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I recently got excited by the idea of statically check design by contract in .net 4.0 / Visual Studio 2010.

However I was saddened to find out that it will only be available in Visual Studio Team System.

Are there any alternatives which give statically checked design by contract for c#?

Will the mono project be adding this functaionality to there compiler?

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up vote 3 down vote accepted

He's referring to the theorem prover.

There's nothing stopping the open-source or commercial community from implementing their own. The Contracts classes are part of the BCL and trivially easy to add to, say, Mono. "We'll" need to make a theorem prover if we want to statically check things.

The prover is not part of the compiler. It basically runs as follows:

  • Compile a version of the binary with CONTRACTS_FULL defined. This emits all Contract attributes and calls to the Contract class static methods.
  • Load the assembly "for reflection only," and parse all the method's byte code. A detailed flow analysis with state information will allow certain contracts to be shown "always true." Some will be "known false at some point." Others will be "unable to statically prove the contract."

As the tool gets better, it will go from giving warnings about every contract to eventually offering similar proving results to the Microsoft version.

Edit: Man, if Reflector was open sourced it would be great for this. A first-pass implementation could certainly operate as a plugin. That way the prover logic can be designed without worrying about how the binaries are loaded. Once it proves functional (get it?), the logic could be extracted and built to operate on the syntax trees produced by another assembly loader (one that is open source). The important/novel thing here is the prover logic - the assembly loader has been done multiple times and nothing changes spectacularly for this use.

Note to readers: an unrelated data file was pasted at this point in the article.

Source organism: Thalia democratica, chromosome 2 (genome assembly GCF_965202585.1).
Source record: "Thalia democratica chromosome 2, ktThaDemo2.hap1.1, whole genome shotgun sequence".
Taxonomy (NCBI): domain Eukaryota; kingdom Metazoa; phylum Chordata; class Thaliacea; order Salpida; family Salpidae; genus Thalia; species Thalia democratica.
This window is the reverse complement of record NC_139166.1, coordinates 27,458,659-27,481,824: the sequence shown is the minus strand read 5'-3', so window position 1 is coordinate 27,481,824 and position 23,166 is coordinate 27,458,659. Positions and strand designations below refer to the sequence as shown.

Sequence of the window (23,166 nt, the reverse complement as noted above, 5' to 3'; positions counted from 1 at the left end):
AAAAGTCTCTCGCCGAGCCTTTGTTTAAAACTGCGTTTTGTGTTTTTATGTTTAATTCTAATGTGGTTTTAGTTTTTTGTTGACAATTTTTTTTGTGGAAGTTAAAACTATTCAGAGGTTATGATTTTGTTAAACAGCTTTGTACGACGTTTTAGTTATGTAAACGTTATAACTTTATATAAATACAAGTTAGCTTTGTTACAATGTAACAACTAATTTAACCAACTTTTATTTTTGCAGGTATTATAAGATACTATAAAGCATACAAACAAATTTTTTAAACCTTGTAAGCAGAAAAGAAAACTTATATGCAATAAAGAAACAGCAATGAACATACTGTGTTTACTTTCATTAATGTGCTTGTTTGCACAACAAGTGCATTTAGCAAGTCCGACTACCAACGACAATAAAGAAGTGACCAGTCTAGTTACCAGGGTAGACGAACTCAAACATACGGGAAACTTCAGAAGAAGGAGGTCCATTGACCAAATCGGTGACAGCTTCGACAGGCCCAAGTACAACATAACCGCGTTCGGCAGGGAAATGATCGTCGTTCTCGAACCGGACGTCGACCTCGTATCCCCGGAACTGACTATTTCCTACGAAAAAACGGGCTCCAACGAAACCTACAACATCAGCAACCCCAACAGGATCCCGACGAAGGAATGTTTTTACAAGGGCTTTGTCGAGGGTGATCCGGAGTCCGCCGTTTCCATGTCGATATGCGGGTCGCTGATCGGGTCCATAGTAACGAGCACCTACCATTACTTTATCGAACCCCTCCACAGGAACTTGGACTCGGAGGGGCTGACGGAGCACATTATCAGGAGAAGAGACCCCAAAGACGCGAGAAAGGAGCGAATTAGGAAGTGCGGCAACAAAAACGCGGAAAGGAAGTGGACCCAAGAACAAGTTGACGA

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gendarme already has significant infrastructure for loading assemblies and parsing the bytecode: – David Schmitt Apr 26 '10 at 9:53

Code contracts do not require the C# compiler as they are implemented as classes in the .NET Framework 4.0. Any .NET compiler that can emit a managed assembly is usable, although C++/CLI will likely emit an incompatible assembly when mixing managed and native code.

There are additional tools executed by the IDE to rewrite the resulting IL so that the contracts appear in the correct location, and thus the Mono project authors would need to write similar tools for contracts to work on the Mono platform.

See this post for more information.

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